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It would be easy to dismiss Friedman's extremism as the views of one man and not that of the Trump administration and the Republican Party it represents, but sadly that is not the case. Trump publicly pledged to move the U.S. embassy to Jerusalem in March 2016 at the American Israel Public Affairs Committee convention and on Jan. 22, Israel's Channel 2, citing an anonymous source, reported that the White House would announce the embassy move on Monday, Jan. 23, Trump's first full day in office.

The White House disputed such an announcement was imminent saying Jan. 22 through Sean Spicer, White House spokesperson, that "We are at the very beginning stages of even discussing this subject" but the very fact that such a move is now considered a "when" rather than an "if" is extremely telling.​

While no official announcement was made Monday, beyond Spicer saying that "We're at the very early stages of that decision-making process," all the signs point to a fundamental shift in U.S. foreign policy towards a solution to the Israeli-Palestinian conflict. In addition to the Friedman appointment and the Trump embassy move pledge, the Republican Party platform at its 2016 summer convention for the first time removed any reference to a two-state solution, instead "deferring to Israel on what the parameters of peace negotiations should be," according to Jewish Telegraphic Agency.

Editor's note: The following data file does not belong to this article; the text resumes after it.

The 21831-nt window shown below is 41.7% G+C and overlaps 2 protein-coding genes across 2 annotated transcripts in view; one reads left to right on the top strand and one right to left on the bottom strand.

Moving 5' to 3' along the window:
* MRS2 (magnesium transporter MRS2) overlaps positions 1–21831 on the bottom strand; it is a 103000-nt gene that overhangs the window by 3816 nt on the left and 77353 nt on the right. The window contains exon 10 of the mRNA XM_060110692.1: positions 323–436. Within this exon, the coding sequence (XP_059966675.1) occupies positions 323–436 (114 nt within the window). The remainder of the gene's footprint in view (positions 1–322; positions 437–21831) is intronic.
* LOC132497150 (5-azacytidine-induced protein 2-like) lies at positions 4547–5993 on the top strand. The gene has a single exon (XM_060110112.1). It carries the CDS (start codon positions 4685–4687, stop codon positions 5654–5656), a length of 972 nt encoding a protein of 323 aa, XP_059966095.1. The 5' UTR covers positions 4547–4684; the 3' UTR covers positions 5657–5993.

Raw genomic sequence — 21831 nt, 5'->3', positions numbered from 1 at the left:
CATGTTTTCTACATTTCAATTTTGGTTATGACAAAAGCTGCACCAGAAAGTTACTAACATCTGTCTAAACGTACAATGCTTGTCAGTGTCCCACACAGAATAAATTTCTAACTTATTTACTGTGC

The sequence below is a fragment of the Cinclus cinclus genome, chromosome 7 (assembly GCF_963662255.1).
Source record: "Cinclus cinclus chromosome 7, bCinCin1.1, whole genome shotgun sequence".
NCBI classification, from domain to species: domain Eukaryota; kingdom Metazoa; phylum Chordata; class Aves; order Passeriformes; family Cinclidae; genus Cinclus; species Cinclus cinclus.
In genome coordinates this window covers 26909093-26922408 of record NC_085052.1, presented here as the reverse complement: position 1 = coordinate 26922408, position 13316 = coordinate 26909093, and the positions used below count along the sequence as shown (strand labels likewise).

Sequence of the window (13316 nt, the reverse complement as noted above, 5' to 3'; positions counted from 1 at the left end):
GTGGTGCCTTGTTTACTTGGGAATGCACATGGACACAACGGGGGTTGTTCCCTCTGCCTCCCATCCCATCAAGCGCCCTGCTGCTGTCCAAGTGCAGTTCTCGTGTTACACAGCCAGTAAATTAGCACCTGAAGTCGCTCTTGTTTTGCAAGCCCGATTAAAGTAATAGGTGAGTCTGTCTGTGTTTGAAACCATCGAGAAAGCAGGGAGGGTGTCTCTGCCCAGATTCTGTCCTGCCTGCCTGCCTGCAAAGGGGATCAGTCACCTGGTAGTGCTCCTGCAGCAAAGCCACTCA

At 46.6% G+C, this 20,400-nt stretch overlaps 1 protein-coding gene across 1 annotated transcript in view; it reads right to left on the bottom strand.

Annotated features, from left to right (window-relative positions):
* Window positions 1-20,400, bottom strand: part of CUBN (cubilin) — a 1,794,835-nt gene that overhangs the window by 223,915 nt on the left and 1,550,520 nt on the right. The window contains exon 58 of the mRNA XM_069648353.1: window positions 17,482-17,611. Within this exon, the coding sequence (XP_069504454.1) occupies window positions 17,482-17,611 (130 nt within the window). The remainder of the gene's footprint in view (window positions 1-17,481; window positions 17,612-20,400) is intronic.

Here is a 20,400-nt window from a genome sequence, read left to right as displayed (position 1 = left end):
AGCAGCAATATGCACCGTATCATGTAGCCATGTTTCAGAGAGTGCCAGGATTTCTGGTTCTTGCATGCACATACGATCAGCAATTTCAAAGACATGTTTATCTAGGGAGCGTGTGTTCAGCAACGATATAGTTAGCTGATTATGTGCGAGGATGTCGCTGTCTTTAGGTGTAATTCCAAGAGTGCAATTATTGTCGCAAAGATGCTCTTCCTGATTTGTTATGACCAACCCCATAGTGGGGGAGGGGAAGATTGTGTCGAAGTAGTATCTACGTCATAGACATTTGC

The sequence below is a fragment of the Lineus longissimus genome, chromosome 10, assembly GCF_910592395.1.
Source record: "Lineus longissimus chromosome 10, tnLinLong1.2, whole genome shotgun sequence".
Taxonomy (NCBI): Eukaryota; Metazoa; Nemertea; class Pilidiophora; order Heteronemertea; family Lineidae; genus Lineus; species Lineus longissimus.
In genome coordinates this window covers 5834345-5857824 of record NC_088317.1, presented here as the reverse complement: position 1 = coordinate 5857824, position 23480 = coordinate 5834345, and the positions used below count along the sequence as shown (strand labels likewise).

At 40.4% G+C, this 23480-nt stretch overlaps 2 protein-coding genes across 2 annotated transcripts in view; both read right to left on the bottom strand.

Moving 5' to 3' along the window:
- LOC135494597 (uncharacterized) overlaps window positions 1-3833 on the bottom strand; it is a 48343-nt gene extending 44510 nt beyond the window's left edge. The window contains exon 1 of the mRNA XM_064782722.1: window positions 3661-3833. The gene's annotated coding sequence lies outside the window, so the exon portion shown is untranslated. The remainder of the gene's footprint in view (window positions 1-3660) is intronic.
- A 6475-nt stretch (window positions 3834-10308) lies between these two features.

​Friedman's extreme views are perfectly in line with those of many Republican ​conservatives and it seems that now these beliefs have made their way into the highest levels of the U.S. administration​. 

John Bolton, Former U.S. ambassador to the United Nations, a leading voice on the American right and a candidate for deputy secretary of state, dismissed the two-state solution as a "dead-end vision," instead reviving the infamous 1967 Allon Plan in a modified version where Israel keeps the major parts of the occupied West Bank where it has established settlements including the Jordan Valley, the rest of the West Bank joins up with Jordan in a confederation, while the Gaza Strip reverts to Egyptian control.